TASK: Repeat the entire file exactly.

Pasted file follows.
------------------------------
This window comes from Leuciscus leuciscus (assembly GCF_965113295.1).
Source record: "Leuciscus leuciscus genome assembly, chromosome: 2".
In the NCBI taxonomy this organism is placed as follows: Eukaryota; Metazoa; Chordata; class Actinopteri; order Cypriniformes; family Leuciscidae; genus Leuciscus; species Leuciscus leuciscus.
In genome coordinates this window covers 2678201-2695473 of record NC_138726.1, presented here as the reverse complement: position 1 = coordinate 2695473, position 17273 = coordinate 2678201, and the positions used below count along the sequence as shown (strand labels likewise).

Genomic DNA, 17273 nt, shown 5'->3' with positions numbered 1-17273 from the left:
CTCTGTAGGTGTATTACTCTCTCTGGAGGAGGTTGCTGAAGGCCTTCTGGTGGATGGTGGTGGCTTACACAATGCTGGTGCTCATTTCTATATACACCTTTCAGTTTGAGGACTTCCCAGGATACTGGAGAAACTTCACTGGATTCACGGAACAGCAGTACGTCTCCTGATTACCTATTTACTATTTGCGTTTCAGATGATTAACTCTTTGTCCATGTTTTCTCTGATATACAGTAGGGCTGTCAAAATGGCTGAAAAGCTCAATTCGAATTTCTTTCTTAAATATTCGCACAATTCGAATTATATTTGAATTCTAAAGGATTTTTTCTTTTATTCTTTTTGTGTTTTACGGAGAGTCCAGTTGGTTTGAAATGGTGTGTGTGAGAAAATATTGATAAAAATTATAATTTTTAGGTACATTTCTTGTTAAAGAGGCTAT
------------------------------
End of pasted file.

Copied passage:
This window comes from Leuciscus leuciscus (assembly GCF_965113295.1).
Source record: "Leuciscus leuciscus genome assembly, chromosome: 2".
In the NCBI taxonomy this organism is placed as follows: Eukaryota; Metazoa; Chordata; class Actinopteri; order Cypriniformes; family Leuciscidae; genus Leuciscus; species Leuciscus leuciscus.
In genome coordinates this window covers 2678201-2695473 of record NC_138726.1, presented here as the reverse complement: position 1 = coordinate 2695473, position 17273 = coordinate 2678201, and the positions used below count along the sequence as shown (strand labels likewise).

Genomic DNA, 17273 nt, shown 5'->3' with positions numbered 1-17273 from the left:
CTCTGTAGGTGTATTACTCTCTCTGGAGGAGGTTGCTGAAGGCCTTCTGGTGGATGGTGGTGGCTTACACAATGCTGGTGCTCATTTCTATATACACCTTTCAGTTTGAGGACTTCCCAGGATACTGGAGAAACTTCACTGGATTCACGGAACAGCAGTACGTCTCCTGATTACCTATTTACTATTTGCGTTTCAGATGATTAACTCTTTGTCCATGTTTTCTCTGATATACAGTAGGGCTGTCAAAATGGCTGAAAAGCTCAATTCGAATTTCTTTCTTAAATATTCGCACAATTCGAATTATATTTGAATTCTAAAGGATTTTTTCTTTTATTCTTTTTGTGTTTTACGGAGAGTCCAGTTGGTTTGAAATGGTGTGTGTGAGAAAATATTGATAAAAATTATAATTTTTAGGTACATTTCTTGTTAAAGAGGCTAT